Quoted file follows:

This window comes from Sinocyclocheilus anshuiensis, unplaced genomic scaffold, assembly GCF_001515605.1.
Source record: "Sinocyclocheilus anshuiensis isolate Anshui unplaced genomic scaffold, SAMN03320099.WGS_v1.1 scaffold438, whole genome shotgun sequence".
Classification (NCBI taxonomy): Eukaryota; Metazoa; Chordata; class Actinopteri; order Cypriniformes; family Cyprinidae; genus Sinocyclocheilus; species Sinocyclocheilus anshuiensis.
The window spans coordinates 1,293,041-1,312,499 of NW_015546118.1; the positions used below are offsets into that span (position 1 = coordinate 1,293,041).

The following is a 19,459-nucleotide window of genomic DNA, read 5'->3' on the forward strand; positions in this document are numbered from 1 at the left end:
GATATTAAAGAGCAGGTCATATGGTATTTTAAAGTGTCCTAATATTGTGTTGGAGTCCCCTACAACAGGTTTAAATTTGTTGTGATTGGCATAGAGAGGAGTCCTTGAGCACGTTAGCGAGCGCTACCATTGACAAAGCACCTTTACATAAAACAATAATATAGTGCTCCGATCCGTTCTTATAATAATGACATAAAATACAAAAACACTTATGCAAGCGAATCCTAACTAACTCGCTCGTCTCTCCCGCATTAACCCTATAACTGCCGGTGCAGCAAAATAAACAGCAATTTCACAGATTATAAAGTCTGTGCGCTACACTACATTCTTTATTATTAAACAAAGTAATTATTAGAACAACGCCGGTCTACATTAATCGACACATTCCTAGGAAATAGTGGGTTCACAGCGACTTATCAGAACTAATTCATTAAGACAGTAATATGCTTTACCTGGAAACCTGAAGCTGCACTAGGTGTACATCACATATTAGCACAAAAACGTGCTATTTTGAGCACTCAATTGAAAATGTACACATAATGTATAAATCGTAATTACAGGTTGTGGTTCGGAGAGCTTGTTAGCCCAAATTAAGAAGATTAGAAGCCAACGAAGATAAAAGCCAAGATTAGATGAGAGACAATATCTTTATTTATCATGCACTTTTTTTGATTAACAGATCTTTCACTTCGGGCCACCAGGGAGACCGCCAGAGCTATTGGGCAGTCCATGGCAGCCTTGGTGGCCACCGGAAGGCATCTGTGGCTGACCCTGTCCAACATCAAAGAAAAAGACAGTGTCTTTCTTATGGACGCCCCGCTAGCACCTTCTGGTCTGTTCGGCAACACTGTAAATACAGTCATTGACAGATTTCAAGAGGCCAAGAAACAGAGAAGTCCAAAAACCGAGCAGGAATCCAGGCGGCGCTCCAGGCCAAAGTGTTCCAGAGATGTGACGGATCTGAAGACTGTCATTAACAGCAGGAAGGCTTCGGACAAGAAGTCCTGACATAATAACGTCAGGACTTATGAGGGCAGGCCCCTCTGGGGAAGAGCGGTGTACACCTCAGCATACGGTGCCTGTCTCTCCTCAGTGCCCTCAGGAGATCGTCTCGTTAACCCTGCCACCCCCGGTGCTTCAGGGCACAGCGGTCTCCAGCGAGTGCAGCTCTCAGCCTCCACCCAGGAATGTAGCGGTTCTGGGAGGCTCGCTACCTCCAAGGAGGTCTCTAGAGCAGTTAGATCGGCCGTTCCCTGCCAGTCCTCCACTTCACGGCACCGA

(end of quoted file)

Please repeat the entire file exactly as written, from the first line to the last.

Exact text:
This window comes from Sinocyclocheilus anshuiensis, unplaced genomic scaffold, assembly GCF_001515605.1.
Source record: "Sinocyclocheilus anshuiensis isolate Anshui unplaced genomic scaffold, SAMN03320099.WGS_v1.1 scaffold438, whole genome shotgun sequence".
Classification (NCBI taxonomy): Eukaryota; Metazoa; Chordata; class Actinopteri; order Cypriniformes; family Cyprinidae; genus Sinocyclocheilus; species Sinocyclocheilus anshuiensis.
The window spans coordinates 1,293,041-1,312,499 of NW_015546118.1; the positions used below are offsets into that span (position 1 = coordinate 1,293,041).

The following is a 19,459-nucleotide window of genomic DNA, read 5'->3' on the forward strand; positions in this document are numbered from 1 at the left end:
GATATTAAAGAGCAGGTCATATGGTATTTTAAAGTGTCCTAATATTGTGTTGGAGTCCCCTACAACAGGTTTAAATTTGTTGTGATTGGCATAGAGAGGAGTCCTTGAGCACGTTAGCGAGCGCTACCATTGACAAAGCACCTTTACATAAAACAATAATATAGTGCTCCGATCCGTTCTTATAATAATGACATAAAATACAAAAACACTTATGCAAGCGAATCCTAACTAACTCGCTCGTCTCTCCCGCATTAACCCTATAACTGCCGGTGCAGCAAAATAAACAGCAATTTCACAGATTATAAAGTCTGTGCGCTACACTACATTCTTTATTATTAAACAAAGTAATTATTAGAACAACGCCGGTCTACATTAATCGACACATTCCTAGGAAATAGTGGGTTCACAGCGACTTATCAGAACTAATTCATTAAGACAGTAATATGCTTTACCTGGAAACCTGAAGCTGCACTAGGTGTACATCACATATTAGCACAAAAACGTGCTATTTTGAGCACTCAATTGAAAATGTACACATAATGTATAAATCGTAATTACAGGTTGTGGTTCGGAGAGCTTGTTAGCCCAAATTAAGAAGATTAGAAGCCAACGAAGATAAAAGCCAAGATTAGATGAGAGACAATATCTTTATTTATCATGCACTTTTTTTGATTAACAGATCTTTCACTTCGGGCCACCAGGGAGACCGCCAGAGCTATTGGGCAGTCCATGGCAGCCTTGGTGGCCACCGGAAGGCATCTGTGGCTGACCCTGTCCAACATCAAAGAAAAAGACAGTGTCTTTCTTATGGACGCCCCGCTAGCACCTTCTGGTCTGTTCGGCAACACTGTAAATACAGTCATTGACAGATTTCAAGAGGCCAAGAAACAGAGAAGTCCAAAAACCGAGCAGGAATCCAGGCGGCGCTCCAGGCCAAAGTGTTCCAGAGATGTGACGGATCTGAAGACTGTCATTAACAGCAGGAAGGCTTCGGACAAGAAGTCCTGACATAATAACGTCAGGACTTATGAGGGCAGGCCCCTCTGGGGAAGAGCGGTGTACACCTCAGCATACGGTGCCTGTCTCTCCTCAGTGCCCTCAGGAGATCGTCTCGTTAACCCTGCCACCCCCGGTGCTTCAGGGCACAGCGGTCTCCAGCGAGTGCAGCTCTCAGCCTCCACCCAGGAATGTAGCGGTTCTGGGAGGCTCGCTACCTCCAAGGAGGTCTCTAGAGCAGTTAGATCGGCCGTTCCCTGCCAGTCCTCCACTTCACGGCACCGA